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Museum Home Education Search Lesson Plans All Curricula Art & Science: A Curriculum for K-12 Teachers Lesson Plans Clearly Classified
Clearly Classified

Grades/Level: Lower Elementary (K–2), Upper Elementary (3–5), High School (9–12)
Subjects: Visual Arts, Science
Time Required: 3–5–Part Lesson
1–3 class periods
Author: J. Paul Getty Museum Education Staff

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Lesson Overview

Students will classify the plants and insects depicted in a painting.

Learning Objectives

Students will:
• create categories for plants and insects based on shared traits.
• classify plants by color, leaf or petal shape, means of reproduction, and season of bloom.
• classify insects by scientific name.
• chart classifying characteristics.
• closely observe plants and insects in an artwork and from life, and draw from observation.
• list at least three characteristics or properties of a virus.


Beginning Level Activity:
• Reproduction of Flower Still Life by Ambrosius Bosschaert the Elder (follow link below)
• Background Information and Questions for Teaching about the painting (follow link below)
• Reproductions of details of the different insects in the painting Flower Still Life (see images below)
• Prepared notes about the lifespan, habitat, and biology of the insects visible in the painting: two butterflies, and a bumblebee, dragonfly, and caterpillar
• Student Handout: Insect Info (follow link below)

Intermediate Level Activity:
• Materials listed above, plus:
• Bug viewers or magnifying glasses
• Drawing paper, pencils, and colored pencils
• Reference resources for Linnaeus's system of scientific names. Some online resources for ideas about how to use keys to help classify plants and animals include:

Advanced Level Activity:
• Materials listed above, plus:
• Research materials on viruses
• Botanical texts and other research tools (see resources listed above)
• Pencils and colored pencils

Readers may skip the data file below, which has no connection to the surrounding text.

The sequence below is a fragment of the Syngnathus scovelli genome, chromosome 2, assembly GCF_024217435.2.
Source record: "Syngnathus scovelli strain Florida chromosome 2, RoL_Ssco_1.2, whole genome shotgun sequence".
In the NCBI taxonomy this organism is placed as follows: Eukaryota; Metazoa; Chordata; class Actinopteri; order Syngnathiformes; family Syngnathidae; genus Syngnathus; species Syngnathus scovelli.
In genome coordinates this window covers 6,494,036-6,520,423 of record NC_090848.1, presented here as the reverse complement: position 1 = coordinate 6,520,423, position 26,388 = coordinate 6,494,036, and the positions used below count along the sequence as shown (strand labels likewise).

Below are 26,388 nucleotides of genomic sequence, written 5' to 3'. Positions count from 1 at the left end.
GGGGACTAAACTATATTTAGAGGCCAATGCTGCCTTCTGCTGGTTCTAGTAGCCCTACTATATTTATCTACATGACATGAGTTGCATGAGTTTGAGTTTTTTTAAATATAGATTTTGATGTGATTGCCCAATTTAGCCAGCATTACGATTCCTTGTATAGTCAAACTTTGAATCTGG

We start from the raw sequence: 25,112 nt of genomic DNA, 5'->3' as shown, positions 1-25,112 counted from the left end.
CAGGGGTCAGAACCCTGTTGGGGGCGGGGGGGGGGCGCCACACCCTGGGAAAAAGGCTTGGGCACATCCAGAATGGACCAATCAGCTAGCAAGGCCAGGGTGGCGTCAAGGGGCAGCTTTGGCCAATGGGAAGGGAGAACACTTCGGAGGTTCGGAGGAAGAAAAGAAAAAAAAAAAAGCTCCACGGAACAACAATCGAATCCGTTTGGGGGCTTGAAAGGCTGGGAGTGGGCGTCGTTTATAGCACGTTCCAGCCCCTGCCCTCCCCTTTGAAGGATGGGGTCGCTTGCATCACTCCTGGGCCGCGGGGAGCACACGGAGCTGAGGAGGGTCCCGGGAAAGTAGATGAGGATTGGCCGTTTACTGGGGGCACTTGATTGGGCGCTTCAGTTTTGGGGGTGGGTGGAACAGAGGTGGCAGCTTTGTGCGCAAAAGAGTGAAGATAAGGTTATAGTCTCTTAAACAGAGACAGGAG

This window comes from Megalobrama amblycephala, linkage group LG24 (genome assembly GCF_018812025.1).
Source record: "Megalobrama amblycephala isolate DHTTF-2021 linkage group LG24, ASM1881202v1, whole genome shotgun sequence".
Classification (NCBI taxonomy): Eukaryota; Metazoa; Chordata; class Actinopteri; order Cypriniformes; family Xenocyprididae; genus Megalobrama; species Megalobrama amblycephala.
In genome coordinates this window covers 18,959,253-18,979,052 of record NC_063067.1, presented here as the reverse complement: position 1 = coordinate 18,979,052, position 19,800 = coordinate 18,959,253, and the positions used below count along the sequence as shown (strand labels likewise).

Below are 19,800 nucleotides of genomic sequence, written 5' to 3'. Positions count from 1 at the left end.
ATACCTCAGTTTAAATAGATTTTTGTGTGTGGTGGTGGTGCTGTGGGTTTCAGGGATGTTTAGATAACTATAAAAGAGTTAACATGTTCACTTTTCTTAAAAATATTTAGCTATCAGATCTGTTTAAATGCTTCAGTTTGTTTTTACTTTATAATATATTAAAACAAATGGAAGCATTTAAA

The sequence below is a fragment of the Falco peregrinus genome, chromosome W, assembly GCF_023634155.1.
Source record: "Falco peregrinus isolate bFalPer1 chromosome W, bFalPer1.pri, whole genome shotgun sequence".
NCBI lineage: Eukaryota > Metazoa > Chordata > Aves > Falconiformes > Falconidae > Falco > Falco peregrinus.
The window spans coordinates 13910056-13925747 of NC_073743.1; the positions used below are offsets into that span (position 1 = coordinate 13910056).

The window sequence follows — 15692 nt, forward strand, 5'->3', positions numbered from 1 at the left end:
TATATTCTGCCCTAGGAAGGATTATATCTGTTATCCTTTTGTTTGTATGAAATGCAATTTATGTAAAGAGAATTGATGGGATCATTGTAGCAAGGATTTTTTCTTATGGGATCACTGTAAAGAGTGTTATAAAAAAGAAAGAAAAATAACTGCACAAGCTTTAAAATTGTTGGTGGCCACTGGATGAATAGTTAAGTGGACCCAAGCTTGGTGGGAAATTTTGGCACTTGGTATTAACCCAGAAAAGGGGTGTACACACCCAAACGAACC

Lesson Steps

Beginning Level Activity

1. Display or hand out reproductions of Flower Still Life by Ambrosius Bosschaert the Elder. Tell students that still-life paintings often depict living and non-living things together—animals, plants, and objects. Create a graphic organizer on the board to classify objects in the artwork as either living or non-living. Then, within the list of living things, have the class identify the plants and animals in the still life and sort them into the graphic organizer.

2. Tell students that classification is an important step in understanding all the things that make up our world. Scientists classify things by finding common characteristics. By separating the items in this still life into non-living and living, and then plants and animals, they have created a classification of the items in the painting.

3. Give each pair of students a reproduction of a detail of a different insect from the painting: two butterflies, bumblebee, dragonfly, and caterpillar. Have partners answer the questions about their insect on the Insect Info student handout, using their observations and the notes that you prepare for the students.

4. Once the students have answered the questions for their insect, chart the answers on the board. Ask how this list could be divided into two sub-groups of insects that share certain qualities. Some options include: whether they live in groups or by themselves, winged and non-winged insects, and carnivores and herbivores. Come up with as many variations as possible.

Intermediate Level Activity

5. Have each student collect an insect or flower specimen from an area of the schoolyard or from home and bring it to class.